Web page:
In April, the Intergovernmental Panel on Climate Change dropped a gargantuan report examining how humans might mitigate the worst impacts of climate change. The entire report runs almost 3,000 pages, but the bit you really need to know about comes 50 pages in and lists all the ways we can reduce emissions right now.
Switching to wind and solar energy are listed as the two highest-impact shifts. But a little lower down there’s an odd one: “shift to balanced, sustainable healthy diets.” If that phrasing strikes you as mealymouthed, that’s because it is. An earlier version of the report included a recommendation that people switch to plant-based diets, according to a report from Reuters. But this advice was watered down in the negotiations after lobbying from the US, Brazil, and other countries with large meat industries. In the executive summary, plant-based diets are relegated to a single mention: a footnote on page 43.
But you can’t talk about food’s climate impact without talking about meat. Food production accounts for around 26 percent of all global greenhouse gas emissions, and the biggest chunk of that comes from livestock. The highest emissions come from ruminants like cattle and sheep because of the way they belch up methane as they digest food. Per gram of protein, beef has eight times the greenhouse gas emissions of chicken and 25 times that of tofu. The impact on land is huge, too. Almost 80 percent of all agricultural land is used as pasture or to grow crops for animal food, and the expansion of pasture for beef drives 41 percent of annual tropical deforestation.
Yet it turns out putting even a modest dent in our rapacious desire for beef could have big environmental benefits. Swapping just a fifth of our beef consumption for a mycoprotein like Quorn could dramatically slow the pace of future deforestation. A new study in the journal Nature modeled what would happen if people swapped out beef or other ruminant meat in their diet for mycoprotein—or continued on our current trajectory. In a world where demand for beef kept going up, deforestation rates would more than double. But if people swapped 20 percent of their beef for mycoprotein, deforestation rates by 2050 would be half what they would be if beef consumption continued to rise as projected.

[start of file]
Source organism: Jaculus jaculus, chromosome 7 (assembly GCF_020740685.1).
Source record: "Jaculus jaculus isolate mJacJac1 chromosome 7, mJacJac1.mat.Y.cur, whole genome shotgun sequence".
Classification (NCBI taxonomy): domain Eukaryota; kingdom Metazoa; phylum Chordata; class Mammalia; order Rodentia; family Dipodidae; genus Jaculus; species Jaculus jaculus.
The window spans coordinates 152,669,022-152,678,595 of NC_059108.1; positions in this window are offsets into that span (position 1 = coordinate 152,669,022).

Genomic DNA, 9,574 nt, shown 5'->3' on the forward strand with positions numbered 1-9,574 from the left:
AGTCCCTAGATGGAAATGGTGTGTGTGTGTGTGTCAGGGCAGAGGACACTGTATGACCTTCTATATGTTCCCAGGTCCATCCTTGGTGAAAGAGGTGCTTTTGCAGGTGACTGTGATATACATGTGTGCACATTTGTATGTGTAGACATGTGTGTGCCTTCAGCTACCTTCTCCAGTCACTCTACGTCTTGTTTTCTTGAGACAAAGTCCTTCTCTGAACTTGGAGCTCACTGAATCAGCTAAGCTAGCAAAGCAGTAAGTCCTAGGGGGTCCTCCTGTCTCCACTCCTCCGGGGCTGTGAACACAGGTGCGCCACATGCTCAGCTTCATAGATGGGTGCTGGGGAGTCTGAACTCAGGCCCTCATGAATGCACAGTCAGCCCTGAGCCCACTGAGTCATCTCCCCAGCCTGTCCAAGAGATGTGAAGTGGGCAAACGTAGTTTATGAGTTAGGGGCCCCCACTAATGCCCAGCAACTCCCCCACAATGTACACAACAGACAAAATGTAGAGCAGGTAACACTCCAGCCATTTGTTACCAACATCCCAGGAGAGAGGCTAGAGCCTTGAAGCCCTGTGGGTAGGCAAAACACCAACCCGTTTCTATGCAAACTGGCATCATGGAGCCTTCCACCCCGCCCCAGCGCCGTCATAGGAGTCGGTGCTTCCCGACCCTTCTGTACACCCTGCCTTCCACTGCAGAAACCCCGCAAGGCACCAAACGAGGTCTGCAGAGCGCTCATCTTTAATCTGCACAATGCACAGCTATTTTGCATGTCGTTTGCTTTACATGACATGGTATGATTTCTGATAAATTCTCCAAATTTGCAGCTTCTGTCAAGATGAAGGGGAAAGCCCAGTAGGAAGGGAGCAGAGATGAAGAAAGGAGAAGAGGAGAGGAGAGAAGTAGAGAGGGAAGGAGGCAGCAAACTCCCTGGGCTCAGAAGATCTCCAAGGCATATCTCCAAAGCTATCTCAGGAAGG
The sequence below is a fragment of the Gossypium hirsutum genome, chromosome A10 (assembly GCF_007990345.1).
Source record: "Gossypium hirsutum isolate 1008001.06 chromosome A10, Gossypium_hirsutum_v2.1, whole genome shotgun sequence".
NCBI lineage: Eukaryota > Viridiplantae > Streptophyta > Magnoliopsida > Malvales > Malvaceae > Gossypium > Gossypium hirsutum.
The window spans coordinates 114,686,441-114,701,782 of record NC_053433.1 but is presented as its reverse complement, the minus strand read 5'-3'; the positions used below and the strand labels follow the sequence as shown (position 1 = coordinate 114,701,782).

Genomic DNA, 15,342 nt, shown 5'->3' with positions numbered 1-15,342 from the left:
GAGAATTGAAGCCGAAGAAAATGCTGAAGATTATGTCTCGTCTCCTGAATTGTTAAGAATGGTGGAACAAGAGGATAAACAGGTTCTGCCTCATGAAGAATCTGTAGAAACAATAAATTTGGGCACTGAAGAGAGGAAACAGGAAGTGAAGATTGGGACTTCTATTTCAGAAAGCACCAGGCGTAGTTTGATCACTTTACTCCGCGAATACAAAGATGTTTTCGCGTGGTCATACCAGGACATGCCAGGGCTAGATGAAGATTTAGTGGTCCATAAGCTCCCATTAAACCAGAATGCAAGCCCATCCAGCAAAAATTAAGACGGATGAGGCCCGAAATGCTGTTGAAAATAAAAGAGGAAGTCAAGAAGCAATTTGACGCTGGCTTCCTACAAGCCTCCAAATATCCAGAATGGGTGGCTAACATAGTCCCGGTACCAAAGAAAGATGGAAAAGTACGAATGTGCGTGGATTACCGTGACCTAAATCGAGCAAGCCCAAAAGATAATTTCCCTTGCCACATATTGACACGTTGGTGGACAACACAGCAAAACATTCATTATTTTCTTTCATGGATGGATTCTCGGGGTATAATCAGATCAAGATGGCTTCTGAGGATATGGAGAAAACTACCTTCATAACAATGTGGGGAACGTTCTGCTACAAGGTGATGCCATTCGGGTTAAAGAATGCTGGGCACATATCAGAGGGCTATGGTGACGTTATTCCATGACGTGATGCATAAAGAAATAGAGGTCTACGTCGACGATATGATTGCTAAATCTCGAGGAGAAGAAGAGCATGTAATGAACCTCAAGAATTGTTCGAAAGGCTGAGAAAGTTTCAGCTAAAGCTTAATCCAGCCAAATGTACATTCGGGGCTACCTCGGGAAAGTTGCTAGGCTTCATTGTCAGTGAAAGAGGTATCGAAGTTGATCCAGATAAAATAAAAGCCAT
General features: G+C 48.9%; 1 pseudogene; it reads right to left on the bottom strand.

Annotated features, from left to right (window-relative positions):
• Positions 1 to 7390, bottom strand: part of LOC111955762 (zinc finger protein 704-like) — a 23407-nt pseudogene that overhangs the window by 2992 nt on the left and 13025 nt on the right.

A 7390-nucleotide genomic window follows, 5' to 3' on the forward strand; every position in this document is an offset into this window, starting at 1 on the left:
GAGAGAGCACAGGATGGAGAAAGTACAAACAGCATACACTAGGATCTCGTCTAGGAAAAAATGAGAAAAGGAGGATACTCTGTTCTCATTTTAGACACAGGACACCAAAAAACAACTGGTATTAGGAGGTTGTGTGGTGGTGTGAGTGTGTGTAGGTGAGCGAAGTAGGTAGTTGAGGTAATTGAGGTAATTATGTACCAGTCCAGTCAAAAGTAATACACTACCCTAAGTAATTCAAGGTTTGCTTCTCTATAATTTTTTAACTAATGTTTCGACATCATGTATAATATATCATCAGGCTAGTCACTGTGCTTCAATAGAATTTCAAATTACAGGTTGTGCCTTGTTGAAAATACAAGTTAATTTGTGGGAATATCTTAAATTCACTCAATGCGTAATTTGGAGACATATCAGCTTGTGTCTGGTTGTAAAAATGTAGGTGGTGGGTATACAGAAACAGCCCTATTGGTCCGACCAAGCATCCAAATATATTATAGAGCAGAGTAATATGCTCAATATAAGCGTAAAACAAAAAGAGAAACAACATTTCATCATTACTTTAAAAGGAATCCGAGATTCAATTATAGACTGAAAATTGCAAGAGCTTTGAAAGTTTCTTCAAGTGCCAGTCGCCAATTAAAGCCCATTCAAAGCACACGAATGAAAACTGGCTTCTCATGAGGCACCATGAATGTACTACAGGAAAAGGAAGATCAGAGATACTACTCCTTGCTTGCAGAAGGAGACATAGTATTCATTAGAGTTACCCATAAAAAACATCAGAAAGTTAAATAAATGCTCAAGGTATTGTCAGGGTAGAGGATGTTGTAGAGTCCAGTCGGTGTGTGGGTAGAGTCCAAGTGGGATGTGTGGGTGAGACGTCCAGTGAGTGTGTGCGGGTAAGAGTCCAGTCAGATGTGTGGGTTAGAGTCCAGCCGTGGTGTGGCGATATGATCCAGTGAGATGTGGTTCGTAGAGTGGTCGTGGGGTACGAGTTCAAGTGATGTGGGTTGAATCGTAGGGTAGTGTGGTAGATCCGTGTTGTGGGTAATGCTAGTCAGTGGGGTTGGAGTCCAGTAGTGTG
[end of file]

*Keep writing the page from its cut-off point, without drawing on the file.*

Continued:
“Part of the solution to this problem could be existing biotechnology,” says Florian Humpenöder, a researcher at the Potsdam Institute for Climate Impact Research in Germany and the lead author of the Nature paper. Other scientific studies have advocated for much bigger reductions in meat-eating. The EAT-Lancet Commission, for example, recommends that people eat no more than 98 grams of red meat (pork, beef, or lamb) per week—a little less than a single quarter pounder. The average American eats almost seven times that amount of beef alone.
For Humpenöder, a 20 percent reduction in beef consumption seemed like a more realistic goal. “Reaching a substitution share of 20 percent by 2050 sounds somewhat achievable to me. Or at least not super-optimistic,” he says. He also ran two other scenarios in which mycoprotein replaced 50 and 80 percent of beef consumption by 2050. In these two scenarios, deforestation and associated emissions were even lower. Each of these shifts roughly halved the projected deforestation rate, but the biggest gain was from the relatively small substitution of 20 percent of beef with mycoprotein.
The study highlights how even a relatively small reduction in beef consumption can pay big environmental dividends, says Michael Clark, a postdoctoral researcher at the University of Oxford. The challenge is getting policymakers and individuals to translate this research into action. “We’re still in a place where diets are high-impact,” he says. Although consumption of beef is slowly declining in countries like the UK, the shift toward more sustainable diets isn’t happening anywhere close to quickly enough. Clark hopes messaging that targets meat reduction—rather than asking the public to give up meat altogether—might convince people to switch to more sustainable diets. “It’s about communicating in a way that isn’t offputting,” he says.
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